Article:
Indian police said Monday they had detained two people in connection with the weekend killings of a pair of suspected cattle thieves by a mob in northeastern Assam state.
The fatal beatings of the two Muslim men in Nagaon district were the latest in a string of attacks in India allegedly carried out by so-called cow vigilantes and stemming from inter-religious tensions over the treatment of cows, considered sacred in Hindu culture. Most states in Hindu-majority India ban the slaughter of these animals and consumption of beef.
The killings in Nagaon occurred Sunday after a villager spotted two men – identified as Riyazuddin and Abu Hanefa – walking away with his cows and raised an alarm, superintendent of police Debaraj Upadhyay said.
“The other villagers who gathered at the spot chased the two men and brutally beat them. Police arrived at the scene and rushed the two men to a nearby hospital, where they succumbed to their injuries,” Upadhyay told BenarNews.
“We have picked up two people for questioning and are looking for other suspects in the case,” he said, adding these were the first killings of suspected cattle thieves by a mob in Assam.
Nagaon district resident Abdul Jabbar, who claimed to have witnessed the killings, told BenarNews: “There was a huge ruckus. I stepped out of my house and saw dozens of villagers chasing two men. They eventually got hold of them and beat them mercilessly.”
At least 10 Muslims have been killed in separate incidents of mob violence over rumors of beef consumption across India since the Hindu nationalist Bharatiya Janata Party (BJP) came to power in May 2014, according to a report released by Human Rights Watch (HRW) last week.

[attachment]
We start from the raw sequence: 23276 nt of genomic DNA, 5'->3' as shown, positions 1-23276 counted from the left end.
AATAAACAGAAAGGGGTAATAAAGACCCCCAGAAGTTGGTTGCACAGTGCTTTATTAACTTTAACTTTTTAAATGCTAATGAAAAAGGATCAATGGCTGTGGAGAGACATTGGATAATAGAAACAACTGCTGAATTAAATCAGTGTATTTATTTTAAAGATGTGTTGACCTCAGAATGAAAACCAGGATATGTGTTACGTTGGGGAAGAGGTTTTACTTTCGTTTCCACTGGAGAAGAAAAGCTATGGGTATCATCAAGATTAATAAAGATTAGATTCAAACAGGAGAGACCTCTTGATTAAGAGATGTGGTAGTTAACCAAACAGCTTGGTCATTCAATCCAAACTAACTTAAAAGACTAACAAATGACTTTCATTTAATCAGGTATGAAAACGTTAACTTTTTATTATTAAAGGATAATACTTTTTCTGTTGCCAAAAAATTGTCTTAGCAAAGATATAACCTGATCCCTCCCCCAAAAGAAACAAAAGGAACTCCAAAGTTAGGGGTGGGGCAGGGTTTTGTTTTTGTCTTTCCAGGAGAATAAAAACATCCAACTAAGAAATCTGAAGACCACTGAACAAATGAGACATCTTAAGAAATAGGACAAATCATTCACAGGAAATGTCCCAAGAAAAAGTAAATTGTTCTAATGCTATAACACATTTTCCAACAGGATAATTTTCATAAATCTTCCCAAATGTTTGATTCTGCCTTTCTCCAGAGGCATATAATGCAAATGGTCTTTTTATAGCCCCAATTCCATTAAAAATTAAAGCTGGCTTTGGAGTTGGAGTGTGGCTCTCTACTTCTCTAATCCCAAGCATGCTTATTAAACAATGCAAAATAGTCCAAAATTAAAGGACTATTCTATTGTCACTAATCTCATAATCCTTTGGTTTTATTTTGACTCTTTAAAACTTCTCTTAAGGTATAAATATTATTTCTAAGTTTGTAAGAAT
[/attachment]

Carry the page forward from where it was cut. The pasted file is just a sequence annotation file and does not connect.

Indian authorities should promptly investigate and prosecute self-appointed cow protectors who have brutally attacked Muslims and Dalits over rumors that they sold, bought, or killed cows for beef, the report said.
The nearly 180 million-strong Dalit community, relegated to the bottom of Hinduism’s rigid caste hierarchy, for centuries has been at the receiving end of caste-related discrimination that frequently turns violent. Such attacks have increased since the rightwing BJP came to power, government critics say.
“Instead of taking prompt legal action against the vigilantes, many linked to extremist Hindu groups affiliated with the ruling BJP, the police, too often, have filed complaints against the assault victims, their relatives and associates under laws banning cow slaughter,” HRW said in its report.
Muslim group demands impartial probe
Badaruddin Ajmal, president of the All India United Democratic Front, an Assam-based Muslim organization, also blamed hardline Hindu groups affiliated with the ruling party for stoking fear nationwide in the name of cow protection.
“We want an independent judicial inquiry into Sunday’s incident. Of late,violence against Muslims in the state has increased and only an impartial probe will ensure that those guilty are punished,” Ajmal told BenarNews.
While condemning the “unforunate incident,” the BJP assured that those responsible for the violence would not be spared.
“Branding people as cattle thieves and [killing] them is completely unacceptable. A detailed investigation will follow and anyone found guilty will be punished,” R.P. Sharma, a BJP lawmaker from Assam, told BenarNews.